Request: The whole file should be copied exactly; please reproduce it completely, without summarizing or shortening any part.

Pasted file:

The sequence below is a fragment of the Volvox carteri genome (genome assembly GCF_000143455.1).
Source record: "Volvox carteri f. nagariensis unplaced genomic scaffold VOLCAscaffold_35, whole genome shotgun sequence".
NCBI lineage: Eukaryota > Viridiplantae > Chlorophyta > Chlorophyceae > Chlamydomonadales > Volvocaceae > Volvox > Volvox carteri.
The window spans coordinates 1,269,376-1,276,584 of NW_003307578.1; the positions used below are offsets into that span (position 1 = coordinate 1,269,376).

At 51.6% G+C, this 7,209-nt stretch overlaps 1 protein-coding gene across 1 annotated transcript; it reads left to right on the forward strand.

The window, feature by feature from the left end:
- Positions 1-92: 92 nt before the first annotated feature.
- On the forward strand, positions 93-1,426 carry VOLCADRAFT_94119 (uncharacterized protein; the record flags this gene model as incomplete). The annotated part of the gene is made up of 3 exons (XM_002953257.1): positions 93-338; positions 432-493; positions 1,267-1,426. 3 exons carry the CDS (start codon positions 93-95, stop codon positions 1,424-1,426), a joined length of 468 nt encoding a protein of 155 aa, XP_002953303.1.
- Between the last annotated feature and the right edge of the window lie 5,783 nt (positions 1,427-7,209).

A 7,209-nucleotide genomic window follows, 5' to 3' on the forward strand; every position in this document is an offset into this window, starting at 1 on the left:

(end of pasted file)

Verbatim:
The sequence below is a fragment of the Volvox carteri genome (genome assembly GCF_000143455.1).
Source record: "Volvox carteri f. nagariensis unplaced genomic scaffold VOLCAscaffold_35, whole genome shotgun sequence".
NCBI lineage: Eukaryota > Viridiplantae > Chlorophyta > Chlorophyceae > Chlamydomonadales > Volvocaceae > Volvox > Volvox carteri.
The window spans coordinates 1,269,376-1,276,584 of NW_003307578.1; the positions used below are offsets into that span (position 1 = coordinate 1,269,376).

At 51.6% G+C, this 7,209-nt stretch overlaps 1 protein-coding gene across 1 annotated transcript; it reads left to right on the forward strand.

The window, feature by feature from the left end:
- Positions 1-92: 92 nt before the first annotated feature.
- On the forward strand, positions 93-1,426 carry VOLCADRAFT_94119 (uncharacterized protein; the record flags this gene model as incomplete). The annotated part of the gene is made up of 3 exons (XM_002953257.1): positions 93-338; positions 432-493; positions 1,267-1,426. 3 exons carry the CDS (start codon positions 93-95, stop codon positions 1,424-1,426), a joined length of 468 nt encoding a protein of 155 aa, XP_002953303.1.
- Between the last annotated feature and the right edge of the window lie 5,783 nt (positions 1,427-7,209).

A 7,209-nucleotide genomic window follows, 5' to 3' on the forward strand; every position in this document is an offset into this window, starting at 1 on the left: